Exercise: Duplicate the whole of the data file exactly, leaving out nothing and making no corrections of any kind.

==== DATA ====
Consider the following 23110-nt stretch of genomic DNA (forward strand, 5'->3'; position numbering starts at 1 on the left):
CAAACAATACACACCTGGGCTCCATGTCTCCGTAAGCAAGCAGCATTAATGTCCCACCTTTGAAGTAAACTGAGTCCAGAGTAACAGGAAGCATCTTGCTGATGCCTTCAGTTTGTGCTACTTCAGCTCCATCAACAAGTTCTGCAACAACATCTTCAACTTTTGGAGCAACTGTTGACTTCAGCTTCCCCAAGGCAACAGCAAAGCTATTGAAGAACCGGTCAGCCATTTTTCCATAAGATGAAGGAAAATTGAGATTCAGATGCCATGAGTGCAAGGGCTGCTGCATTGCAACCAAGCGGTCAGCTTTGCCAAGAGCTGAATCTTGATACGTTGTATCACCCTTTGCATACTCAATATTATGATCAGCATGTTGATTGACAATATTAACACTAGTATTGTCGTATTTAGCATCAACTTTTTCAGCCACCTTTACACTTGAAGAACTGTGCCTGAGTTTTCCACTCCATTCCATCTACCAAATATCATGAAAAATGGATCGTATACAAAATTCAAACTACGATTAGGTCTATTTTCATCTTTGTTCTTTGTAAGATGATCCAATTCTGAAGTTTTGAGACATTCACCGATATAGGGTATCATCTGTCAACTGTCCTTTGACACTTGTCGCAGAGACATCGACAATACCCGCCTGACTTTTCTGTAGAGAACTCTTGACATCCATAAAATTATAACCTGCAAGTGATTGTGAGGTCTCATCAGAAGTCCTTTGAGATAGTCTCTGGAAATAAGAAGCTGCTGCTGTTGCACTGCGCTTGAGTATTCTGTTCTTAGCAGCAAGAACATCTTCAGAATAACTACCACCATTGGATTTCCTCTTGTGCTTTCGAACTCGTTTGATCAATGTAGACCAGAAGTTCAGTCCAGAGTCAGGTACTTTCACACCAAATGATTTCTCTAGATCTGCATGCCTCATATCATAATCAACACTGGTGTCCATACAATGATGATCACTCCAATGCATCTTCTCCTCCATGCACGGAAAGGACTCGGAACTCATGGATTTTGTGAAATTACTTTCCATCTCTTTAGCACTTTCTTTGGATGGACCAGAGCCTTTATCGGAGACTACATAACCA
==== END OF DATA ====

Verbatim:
Consider the following 23110-nt stretch of genomic DNA (forward strand, 5'->3'; position numbering starts at 1 on the left):
CAAACAATACACACCTGGGCTCCATGTCTCCGTAAGCAAGCAGCATTAATGTCCCACCTTTGAAGTAAACTGAGTCCAGAGTAACAGGAAGCATCTTGCTGATGCCTTCAGTTTGTGCTACTTCAGCTCCATCAACAAGTTCTGCAACAACATCTTCAACTTTTGGAGCAACTGTTGACTTCAGCTTCCCCAAGGCAACAGCAAAGCTATTGAAGAACCGGTCAGCCATTTTTCCATAAGATGAAGGAAAATTGAGATTCAGATGCCATGAGTGCAAGGGCTGCTGCATTGCAACCAAGCGGTCAGCTTTGCCAAGAGCTGAATCTTGATACGTTGTATCACCCTTTGCATACTCAATATTATGATCAGCATGTTGATTGACAATATTAACACTAGTATTGTCGTATTTAGCATCAACTTTTTCAGCCACCTTTACACTTGAAGAACTGTGCCTGAGTTTTCCACTCCATTCCATCTACCAAATATCATGAAAAATGGATCGTATACAAAATTCAAACTACGATTAGGTCTATTTTCATCTTTGTTCTTTGTAAGATGATCCAATTCTGAAGTTTTGAGACATTCACCGATATAGGGTATCATCTGTCAACTGTCCTTTGACACTTGTCGCAGAGACATCGACAATACCCGCCTGACTTTTCTGTAGAGAACTCTTGACATCCATAAAATTATAACCTGCAAGTGATTGTGAGGTCTCATCAGAAGTCCTTTGAGATAGTCTCTGGAAATAAGAAGCTGCTGCTGTTGCACTGCGCTTGAGTATTCTGTTCTTAGCAGCAAGAACATCTTCAGAATAACTACCACCATTGGATTTCCTCTTGTGCTTTCGAACTCGTTTGATCAATGTAGACCAGAAGTTCAGTCCAGAGTCAGGTACTTTCACACCAAATGATTTCTCTAGATCTGCATGCCTCATATCATAATCAACACTGGTGTCCATACAATGATGATCACTCCAATGCATCTTCTCCTCCATGCACGGAAAGGACTCGGAACTCATGGATTTTGTGAAATTACTTTCCATCTCTTTAGCACTTTCTTTGGATGGACCAGAGCCTTTATCGGAGACTACATAACCA